Paul Banks (custodian)

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Paul Banks is a former employee of the Homer, Alaska school system, in whose honor a school where he worked as custodian was renamed Homer Banks Elementary in his honor.

Biography[edit]

Banks arrived in Homer in 1941 as a homesteader and resided on the east end of the bluff above the town. Banks was a World War II veteran who cared for horses during part of his tour, and was with the Army in the Battle of Normandy. After the war, Banks was the main writer and composer for school performances at the then East Homer Elementary, which he helped to build.[1] In later years, Banks became the custodian of the school. Children came to know Paul for the peanuts he carried in his pocket, always ready to hand them out to any child. Paul painted many items in the school red, white and blue. Many people thought he was very patriotic but what they didn't know was that he was color blind and used colors that he could see![2] In all, he worked for Homer area schools for twenty-one years.[3]

Mr. Banks was so well loved by the community of Homer and especially by the parents and students of East Homer Elementary that they petitioned to rename the school, Paul Banks Elementary, upon his retirement in 1982.[3]

The legacy of Paul Banks lives on at Paul Banks Elementary where former student of then East Homer Elementary and current teacher at Paul Banks Elementary, Jennifer Reinhart still shares lily bulbs that came from Paul Banks’ homestead. She reminisces in a letter sent home with her Kindergarten students of the music and kindness that Paul Banks brought to the school.[4]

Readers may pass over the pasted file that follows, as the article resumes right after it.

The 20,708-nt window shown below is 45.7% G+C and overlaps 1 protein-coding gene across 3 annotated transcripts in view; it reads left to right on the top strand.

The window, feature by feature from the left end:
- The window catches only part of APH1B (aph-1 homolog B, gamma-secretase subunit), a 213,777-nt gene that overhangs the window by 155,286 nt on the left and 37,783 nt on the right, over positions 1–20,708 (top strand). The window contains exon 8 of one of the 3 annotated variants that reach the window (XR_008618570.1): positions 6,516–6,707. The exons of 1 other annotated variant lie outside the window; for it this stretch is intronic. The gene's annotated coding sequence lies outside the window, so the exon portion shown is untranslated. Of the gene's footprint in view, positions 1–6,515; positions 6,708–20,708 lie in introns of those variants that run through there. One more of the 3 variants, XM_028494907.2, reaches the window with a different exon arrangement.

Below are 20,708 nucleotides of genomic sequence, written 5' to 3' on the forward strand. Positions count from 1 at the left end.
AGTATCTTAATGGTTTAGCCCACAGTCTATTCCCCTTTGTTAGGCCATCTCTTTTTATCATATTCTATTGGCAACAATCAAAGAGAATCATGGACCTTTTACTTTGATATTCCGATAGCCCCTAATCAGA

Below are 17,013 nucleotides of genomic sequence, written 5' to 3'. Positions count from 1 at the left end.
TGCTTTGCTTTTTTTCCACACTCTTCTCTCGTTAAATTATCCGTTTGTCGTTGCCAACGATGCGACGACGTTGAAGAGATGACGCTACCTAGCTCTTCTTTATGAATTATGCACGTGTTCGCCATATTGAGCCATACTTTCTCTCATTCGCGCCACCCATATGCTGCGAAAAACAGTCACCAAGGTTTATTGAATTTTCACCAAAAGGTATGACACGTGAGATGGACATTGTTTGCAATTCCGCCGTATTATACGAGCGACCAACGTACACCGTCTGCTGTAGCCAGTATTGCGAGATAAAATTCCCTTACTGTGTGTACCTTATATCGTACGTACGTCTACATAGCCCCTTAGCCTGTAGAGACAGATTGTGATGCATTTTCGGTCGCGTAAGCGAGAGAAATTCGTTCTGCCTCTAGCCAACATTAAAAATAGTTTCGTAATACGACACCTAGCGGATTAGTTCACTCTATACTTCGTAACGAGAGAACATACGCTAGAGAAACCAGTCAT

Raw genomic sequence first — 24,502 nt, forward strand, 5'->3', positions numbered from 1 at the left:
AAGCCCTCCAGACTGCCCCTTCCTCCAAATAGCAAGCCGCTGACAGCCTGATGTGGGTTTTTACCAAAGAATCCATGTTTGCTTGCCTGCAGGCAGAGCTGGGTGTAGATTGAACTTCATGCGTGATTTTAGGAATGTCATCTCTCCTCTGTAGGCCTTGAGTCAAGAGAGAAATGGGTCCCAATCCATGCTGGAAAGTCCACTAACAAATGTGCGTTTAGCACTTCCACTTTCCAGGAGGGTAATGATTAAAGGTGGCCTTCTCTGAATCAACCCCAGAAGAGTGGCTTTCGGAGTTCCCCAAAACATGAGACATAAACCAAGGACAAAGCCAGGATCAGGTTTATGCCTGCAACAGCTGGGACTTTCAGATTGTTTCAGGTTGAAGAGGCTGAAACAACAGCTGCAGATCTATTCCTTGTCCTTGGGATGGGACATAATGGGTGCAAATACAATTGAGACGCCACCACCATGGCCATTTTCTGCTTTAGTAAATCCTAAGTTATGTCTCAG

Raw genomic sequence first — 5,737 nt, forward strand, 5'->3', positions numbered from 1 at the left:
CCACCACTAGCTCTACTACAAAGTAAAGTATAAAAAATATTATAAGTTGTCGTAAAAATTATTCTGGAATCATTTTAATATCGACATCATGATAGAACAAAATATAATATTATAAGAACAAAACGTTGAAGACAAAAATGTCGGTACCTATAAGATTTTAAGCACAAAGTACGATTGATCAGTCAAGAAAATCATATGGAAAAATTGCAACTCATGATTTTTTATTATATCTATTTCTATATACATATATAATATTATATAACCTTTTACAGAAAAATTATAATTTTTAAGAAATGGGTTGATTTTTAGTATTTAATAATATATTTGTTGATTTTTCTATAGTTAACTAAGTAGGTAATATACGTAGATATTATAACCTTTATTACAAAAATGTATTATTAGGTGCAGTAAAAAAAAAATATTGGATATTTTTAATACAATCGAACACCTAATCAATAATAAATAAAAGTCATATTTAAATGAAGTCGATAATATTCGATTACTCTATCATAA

In an anecdote recounted in the Paul Banks Songbook, a fellow citizen of Homer recalls: "Of course, with every telling of this particular story, there was a whimsical, 'I remember the time. . .' and some wild adventure ensued. It always made me wish I had been there too because, as he would tell his tale, there would always be a twinkle in his eye. That was Paul. A twinkle in his eye, a smile and always a good story.".[1]

Paul founded a band called The Homer Hoedowners. He played honky tonk piano and accordion. His band played for 15 years at dances, weddings, parties, dinners and many special events. They played every New Year's Eve at a local bar and during one of those parties as the party goers danced at midnight to a rousing tune, the walls of the building moved in and out as the dancers jumped up and down! After that New Year's Eve the band was asked to play quiet songs at midnight.

Paul Banks is immortalized in name at Paul Banks Elementary, but his songs and stories continue to weave themselves into the patchwork history of Homer, Alaska.

References[edit]

  1. ^ a b Dorothy R. Cline, ed. (2001). Paul Banks Songbook. p. 27. 
  2. ^ Cathy Stingley, preschool teacher at the school
  3. ^ a b Remembering Paul Banks. Homer, Alaska. 1988. 
  4. ^ Reinhart, Jennifer. Story of the Lilly Bulbs Homer, Alaska. 

External links[edit]